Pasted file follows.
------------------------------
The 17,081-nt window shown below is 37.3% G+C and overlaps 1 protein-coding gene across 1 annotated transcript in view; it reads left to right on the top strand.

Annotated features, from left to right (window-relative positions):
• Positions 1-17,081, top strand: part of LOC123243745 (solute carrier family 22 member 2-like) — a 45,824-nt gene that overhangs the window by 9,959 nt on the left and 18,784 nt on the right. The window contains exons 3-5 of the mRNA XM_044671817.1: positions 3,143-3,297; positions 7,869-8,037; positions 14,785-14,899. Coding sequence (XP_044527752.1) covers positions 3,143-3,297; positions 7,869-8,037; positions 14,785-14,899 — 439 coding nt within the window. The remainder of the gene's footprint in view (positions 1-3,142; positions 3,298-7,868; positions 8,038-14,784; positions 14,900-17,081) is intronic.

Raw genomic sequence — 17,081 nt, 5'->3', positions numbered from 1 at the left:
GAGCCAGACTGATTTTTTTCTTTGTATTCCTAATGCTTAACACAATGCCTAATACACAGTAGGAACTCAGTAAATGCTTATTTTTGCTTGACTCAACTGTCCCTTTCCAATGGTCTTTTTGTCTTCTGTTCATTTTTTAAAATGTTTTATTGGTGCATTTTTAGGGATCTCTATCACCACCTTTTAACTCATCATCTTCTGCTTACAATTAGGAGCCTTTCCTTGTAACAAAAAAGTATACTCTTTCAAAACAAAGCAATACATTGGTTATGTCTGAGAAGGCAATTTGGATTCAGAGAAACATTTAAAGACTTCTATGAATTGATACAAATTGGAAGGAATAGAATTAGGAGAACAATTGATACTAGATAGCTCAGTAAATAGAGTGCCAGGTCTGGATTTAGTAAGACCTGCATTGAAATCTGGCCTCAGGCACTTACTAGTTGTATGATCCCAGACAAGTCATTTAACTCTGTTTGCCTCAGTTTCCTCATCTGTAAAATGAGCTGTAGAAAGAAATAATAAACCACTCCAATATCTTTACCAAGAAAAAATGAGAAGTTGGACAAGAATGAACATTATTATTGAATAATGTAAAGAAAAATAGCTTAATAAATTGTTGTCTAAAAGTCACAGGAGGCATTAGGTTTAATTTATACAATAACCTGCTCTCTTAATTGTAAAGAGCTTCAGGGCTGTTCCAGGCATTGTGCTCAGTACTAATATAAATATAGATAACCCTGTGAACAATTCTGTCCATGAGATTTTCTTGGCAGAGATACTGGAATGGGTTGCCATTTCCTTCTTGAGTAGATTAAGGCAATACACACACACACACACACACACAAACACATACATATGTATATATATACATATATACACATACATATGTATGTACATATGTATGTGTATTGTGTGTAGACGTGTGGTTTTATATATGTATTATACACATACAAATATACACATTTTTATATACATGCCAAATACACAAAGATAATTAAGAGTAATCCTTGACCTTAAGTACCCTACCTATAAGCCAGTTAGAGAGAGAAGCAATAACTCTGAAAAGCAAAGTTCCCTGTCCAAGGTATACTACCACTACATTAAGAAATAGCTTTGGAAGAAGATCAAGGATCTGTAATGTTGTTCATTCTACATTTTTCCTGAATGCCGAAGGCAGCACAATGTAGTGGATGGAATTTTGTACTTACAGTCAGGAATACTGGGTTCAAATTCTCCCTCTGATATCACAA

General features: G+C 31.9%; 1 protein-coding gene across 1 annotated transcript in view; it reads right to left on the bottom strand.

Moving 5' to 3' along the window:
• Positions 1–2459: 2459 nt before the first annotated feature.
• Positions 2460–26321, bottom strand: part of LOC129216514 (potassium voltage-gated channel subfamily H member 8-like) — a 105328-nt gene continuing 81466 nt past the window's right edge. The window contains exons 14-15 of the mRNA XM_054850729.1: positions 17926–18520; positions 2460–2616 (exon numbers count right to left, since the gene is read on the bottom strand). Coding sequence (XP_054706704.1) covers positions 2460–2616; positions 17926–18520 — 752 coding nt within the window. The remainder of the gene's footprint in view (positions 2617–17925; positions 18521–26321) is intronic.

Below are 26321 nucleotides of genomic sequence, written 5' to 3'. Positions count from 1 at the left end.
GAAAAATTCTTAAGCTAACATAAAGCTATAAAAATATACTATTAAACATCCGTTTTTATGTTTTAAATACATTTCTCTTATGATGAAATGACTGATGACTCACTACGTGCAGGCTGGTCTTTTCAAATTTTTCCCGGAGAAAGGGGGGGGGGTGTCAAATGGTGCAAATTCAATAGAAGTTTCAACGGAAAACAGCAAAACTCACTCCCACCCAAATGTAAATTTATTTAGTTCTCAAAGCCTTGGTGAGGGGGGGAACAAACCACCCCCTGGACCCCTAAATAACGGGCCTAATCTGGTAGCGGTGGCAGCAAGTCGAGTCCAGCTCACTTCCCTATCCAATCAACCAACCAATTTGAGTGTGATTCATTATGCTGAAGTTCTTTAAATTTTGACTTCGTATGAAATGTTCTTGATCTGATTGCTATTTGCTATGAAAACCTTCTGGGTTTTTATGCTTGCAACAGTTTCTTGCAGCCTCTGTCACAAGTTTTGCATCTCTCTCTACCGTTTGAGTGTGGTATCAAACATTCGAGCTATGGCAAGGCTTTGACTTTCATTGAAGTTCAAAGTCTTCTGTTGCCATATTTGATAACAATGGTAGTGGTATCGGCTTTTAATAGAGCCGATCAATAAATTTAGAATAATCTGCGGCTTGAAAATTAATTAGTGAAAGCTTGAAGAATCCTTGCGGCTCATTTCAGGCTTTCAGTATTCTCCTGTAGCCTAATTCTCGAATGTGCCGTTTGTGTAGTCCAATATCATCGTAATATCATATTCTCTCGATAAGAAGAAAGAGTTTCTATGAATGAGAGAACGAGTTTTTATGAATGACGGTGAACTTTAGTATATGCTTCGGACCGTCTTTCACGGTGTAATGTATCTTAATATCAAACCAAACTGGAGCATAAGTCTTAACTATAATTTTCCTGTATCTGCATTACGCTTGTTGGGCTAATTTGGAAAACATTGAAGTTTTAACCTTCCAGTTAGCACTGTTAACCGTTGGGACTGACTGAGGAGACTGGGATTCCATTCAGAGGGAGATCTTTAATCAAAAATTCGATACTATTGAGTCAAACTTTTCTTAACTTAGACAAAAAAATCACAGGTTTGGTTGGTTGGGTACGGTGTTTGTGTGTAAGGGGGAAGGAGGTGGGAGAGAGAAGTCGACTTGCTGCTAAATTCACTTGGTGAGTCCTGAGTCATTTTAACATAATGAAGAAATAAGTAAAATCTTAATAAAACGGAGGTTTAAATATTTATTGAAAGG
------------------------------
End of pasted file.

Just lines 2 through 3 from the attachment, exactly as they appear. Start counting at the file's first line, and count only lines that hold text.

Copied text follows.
Annotated features, from left to right (window-relative positions):
• Positions 1-17,081, top strand: part of LOC123243745 (solute carrier family 22 member 2-like) — a 45,824-nt gene that overhangs the window by 9,959 nt on the left and 18,784 nt on the right. The window contains exons 3-5 of the mRNA XM_044671817.1: positions 3,143-3,297; positions 7,869-8,037; positions 14,785-14,899. Coding sequence (XP_044527752.1) covers positions 3,143-3,297; positions 7,869-8,037; positions 14,785-14,899 — 439 coding nt within the window. The remainder of the gene's footprint in view (positions 1-3,142; positions 3,298-7,868; positions 8,038-14,784; positions 14,900-17,081) is intronic.